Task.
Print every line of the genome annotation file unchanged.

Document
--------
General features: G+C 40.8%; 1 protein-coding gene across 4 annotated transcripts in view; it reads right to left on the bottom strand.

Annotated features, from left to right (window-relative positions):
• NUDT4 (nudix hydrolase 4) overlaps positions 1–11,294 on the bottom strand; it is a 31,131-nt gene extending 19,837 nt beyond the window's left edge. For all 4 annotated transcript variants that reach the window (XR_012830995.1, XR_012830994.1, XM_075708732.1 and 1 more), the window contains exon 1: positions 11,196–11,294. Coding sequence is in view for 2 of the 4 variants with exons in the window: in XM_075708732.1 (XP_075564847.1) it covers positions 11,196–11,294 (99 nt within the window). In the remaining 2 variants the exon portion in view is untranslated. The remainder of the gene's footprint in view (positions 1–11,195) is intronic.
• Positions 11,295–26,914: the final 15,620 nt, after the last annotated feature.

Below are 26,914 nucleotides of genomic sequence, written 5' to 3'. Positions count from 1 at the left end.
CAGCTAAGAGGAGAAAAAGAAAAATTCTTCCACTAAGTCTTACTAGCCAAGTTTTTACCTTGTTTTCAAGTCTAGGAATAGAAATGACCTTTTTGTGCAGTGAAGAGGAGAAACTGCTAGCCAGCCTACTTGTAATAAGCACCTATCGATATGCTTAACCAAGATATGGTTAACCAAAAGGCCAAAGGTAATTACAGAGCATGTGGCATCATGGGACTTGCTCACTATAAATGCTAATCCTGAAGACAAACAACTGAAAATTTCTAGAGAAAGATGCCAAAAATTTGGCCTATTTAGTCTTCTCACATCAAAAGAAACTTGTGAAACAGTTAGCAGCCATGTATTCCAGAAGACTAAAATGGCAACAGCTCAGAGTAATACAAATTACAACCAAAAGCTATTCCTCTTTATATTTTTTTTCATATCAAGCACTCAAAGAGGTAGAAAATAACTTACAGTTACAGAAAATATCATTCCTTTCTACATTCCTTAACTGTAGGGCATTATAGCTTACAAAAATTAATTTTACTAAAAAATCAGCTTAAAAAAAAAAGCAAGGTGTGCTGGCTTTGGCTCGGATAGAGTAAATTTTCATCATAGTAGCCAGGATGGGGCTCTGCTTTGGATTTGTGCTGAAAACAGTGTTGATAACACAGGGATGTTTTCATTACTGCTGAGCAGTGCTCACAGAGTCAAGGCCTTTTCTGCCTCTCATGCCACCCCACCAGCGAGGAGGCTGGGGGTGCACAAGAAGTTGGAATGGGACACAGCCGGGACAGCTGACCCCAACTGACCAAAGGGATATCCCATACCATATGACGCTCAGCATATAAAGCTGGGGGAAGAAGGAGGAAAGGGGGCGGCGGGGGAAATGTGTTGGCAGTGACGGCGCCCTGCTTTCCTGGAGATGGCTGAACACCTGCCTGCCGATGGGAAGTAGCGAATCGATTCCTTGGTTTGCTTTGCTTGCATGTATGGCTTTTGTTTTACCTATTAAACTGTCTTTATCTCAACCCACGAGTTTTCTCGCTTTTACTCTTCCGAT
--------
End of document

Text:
General features: G+C 40.8%; 1 protein-coding gene across 4 annotated transcripts in view; it reads right to left on the bottom strand.

Annotated features, from left to right (window-relative positions):
• NUDT4 (nudix hydrolase 4) overlaps positions 1–11,294 on the bottom strand; it is a 31,131-nt gene extending 19,837 nt beyond the window's left edge. For all 4 annotated transcript variants that reach the window (XR_012830995.1, XR_012830994.1, XM_075708732.1 and 1 more), the window contains exon 1: positions 11,196–11,294. Coding sequence is in view for 2 of the 4 variants with exons in the window: in XM_075708732.1 (XP_075564847.1) it covers positions 11,196–11,294 (99 nt within the window). In the remaining 2 variants the exon portion in view is untranslated. The remainder of the gene's footprint in view (positions 1–11,195) is intronic.
• Positions 11,295–26,914: the final 15,620 nt, after the last annotated feature.

Below are 26,914 nucleotides of genomic sequence, written 5' to 3'. Positions count from 1 at the left end.
CAGCTAAGAGGAGAAAAAGAAAAATTCTTCCACTAAGTCTTACTAGCCAAGTTTTTACCTTGTTTTCAAGTCTAGGAATAGAAATGACCTTTTTGTGCAGTGAAGAGGAGAAACTGCTAGCCAGCCTACTTGTAATAAGCACCTATCGATATGCTTAACCAAGATATGGTTAACCAAAAGGCCAAAGGTAATTACAGAGCATGTGGCATCATGGGACTTGCTCACTATAAATGCTAATCCTGAAGACAAACAACTGAAAATTTCTAGAGAAAGATGCCAAAAATTTGGCCTATTTAGTCTTCTCACATCAAAAGAAACTTGTGAAACAGTTAGCAGCCATGTATTCCAGAAGACTAAAATGGCAACAGCTCAGAGTAATACAAATTACAACCAAAAGCTATTCCTCTTTATATTTTTTTTCATATCAAGCACTCAAAGAGGTAGAAAATAACTTACAGTTACAGAAAATATCATTCCTTTCTACATTCCTTAACTGTAGGGCATTATAGCTTACAAAAATTAATTTTACTAAAAAATCAGCTTAAAAAAAAAAGCAAGGTGTGCTGGCTTTGGCTCGGATAGAGTAAATTTTCATCATAGTAGCCAGGATGGGGCTCTGCTTTGGATTTGTGCTGAAAACAGTGTTGATAACACAGGGATGTTTTCATTACTGCTGAGCAGTGCTCACAGAGTCAAGGCCTTTTCTGCCTCTCATGCCACCCCACCAGCGAGGAGGCTGGGGGTGCACAAGAAGTTGGAATGGGACACAGCCGGGACAGCTGACCCCAACTGACCAAAGGGATATCCCATACCATATGACGCTCAGCATATAAAGCTGGGGGAAGAAGGAGGAAAGGGGGCGGCGGGGGAAATGTGTTGGCAGTGACGGCGCCCTGCTTTCCTGGAGATGGCTGAACACCTGCCTGCCGATGGGAAGTAGCGAATCGATTCCTTGGTTTGCTTTGCTTGCATGTATGGCTTTTGTTTTACCTATTAAACTGTCTTTATCTCAACCCACGAGTTTTCTCGCTTTTACTCTTCCGAT